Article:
Dependencies and cross-device Compatability

“but it was working on my other device…”

Hi everyone

Yesterday I tried to clone and tinker with an old project I had made on another device. I had only begun importing the libraries when I encountered an age-old problem.

This was working on my Mac!

These libraries had been working great on my other device(Mac) but as soon as I tried to import them using this device(PC) they weren’t available.

So today I’m going to give you a definition of what ‘dependencies’ are and explore some options about how to manage dependencies cross-device using Conda, PIP and Docker.

Dependencies are like dominoes

What are dependencies?

A data dependency in computer science is situation in which a program statement (Instruction) refers to the data of a preceding statement.
- Wikipedia

- Dependency is a broad software engineering term used to refer when a piece of software relies on another one
- Askubuntu

I have a dependency issue because the libraries which are needed for the project are not installed on this new device and therefore parts of the project that depend on those libraries will not work.

These kinds of issues come up when transferring projects/apps/code from one device to another since often the environment on one device is not identical to the other.

Photo by JOSHUA COLEMAN on Unsplash

How to deal with Dependency issues across multiple devices

Let’s identify some workarounds and solutions for dependencies across different devices. We will look at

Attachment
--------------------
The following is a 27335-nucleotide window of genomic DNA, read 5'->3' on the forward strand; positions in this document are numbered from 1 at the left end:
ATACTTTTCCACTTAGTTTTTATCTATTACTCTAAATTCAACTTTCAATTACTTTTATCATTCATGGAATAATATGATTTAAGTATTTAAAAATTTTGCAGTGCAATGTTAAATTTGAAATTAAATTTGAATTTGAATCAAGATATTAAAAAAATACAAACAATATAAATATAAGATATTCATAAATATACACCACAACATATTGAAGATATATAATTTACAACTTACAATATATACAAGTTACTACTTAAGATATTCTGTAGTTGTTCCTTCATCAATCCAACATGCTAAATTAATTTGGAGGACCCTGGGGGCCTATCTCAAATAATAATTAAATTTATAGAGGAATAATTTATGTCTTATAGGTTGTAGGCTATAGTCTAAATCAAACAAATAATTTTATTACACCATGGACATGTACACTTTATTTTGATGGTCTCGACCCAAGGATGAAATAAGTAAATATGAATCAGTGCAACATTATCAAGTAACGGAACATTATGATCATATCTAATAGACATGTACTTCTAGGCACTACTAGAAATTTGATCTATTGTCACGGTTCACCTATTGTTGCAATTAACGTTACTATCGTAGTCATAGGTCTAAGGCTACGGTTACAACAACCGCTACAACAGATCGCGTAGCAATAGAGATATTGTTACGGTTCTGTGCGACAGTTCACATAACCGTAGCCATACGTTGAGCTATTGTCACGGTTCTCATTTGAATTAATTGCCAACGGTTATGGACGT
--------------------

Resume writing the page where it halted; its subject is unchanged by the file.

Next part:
• A solution using a USB stick
  • A solution using your terminal
  • A solution with Docker
Photo by Sara Kurfeß on Unsplash

StackOverflow user Schlamar suggests a solution that works by synchronising package environments between two devices as opposed to cloning everything (see below). The following method only works for packages installed with python Package installer (pip).

  1. Set up the pip cache to a network storage / USB stick which is accessible from both PCs (see this link for instructions)
  2. Freeze your current package environment from the source PC into a requirements file: $ pip freeze > req.txt
  3. Copy the req file to the target PC and install the packages:
    $ pip install -r req.txt

If you put the req.txt under a version control system (e.g. Git) you can automate and synchronize this process very smoothly.

Photo by Goran Ivos on Unsplash

This solution involves cloning an environment and assumes you have Anaconda installed.

Use the terminal or an Anaconda Prompt for the following steps:

  1. You can make an exact copy of an environment by creating a clone of it:

Note — Replace myclone with the name of the new environment. Replace myenv with the name of the existing environment that you want to copy.

To verify that the copy was made:

Photo by Todd Cravens on Unsplash

I won’t go into how to get a docker image running however, once you have it is very easy to save the packages in a local environment to the docker image:
1. Like in the first solution we pip freeze our requirements to a text file

2. Then we tell our docker container we want to copy the local requirements.txt file into the container and run a pip install command passing it the requirements file. This installs all the dependencies into the container.

There’s more to docker than I have written about so see the detailed guide on how to get a docker image going… and if you are completely new to Docker or need a reminder you can read my article What the Hell is Docker?

Sources

  1. Version Control Systems — link
  2. Dependencies —link
  3. Setting up links to your pip cache — link
  4. Transfer Python Setups across different devices — link
  5. Setting up a docker container for package dependency management — link
  6. What the Hell is docker? — link

Practicing Data Scientist. Interested in Games, Gamification, Ocean Sciences, Music, Biology.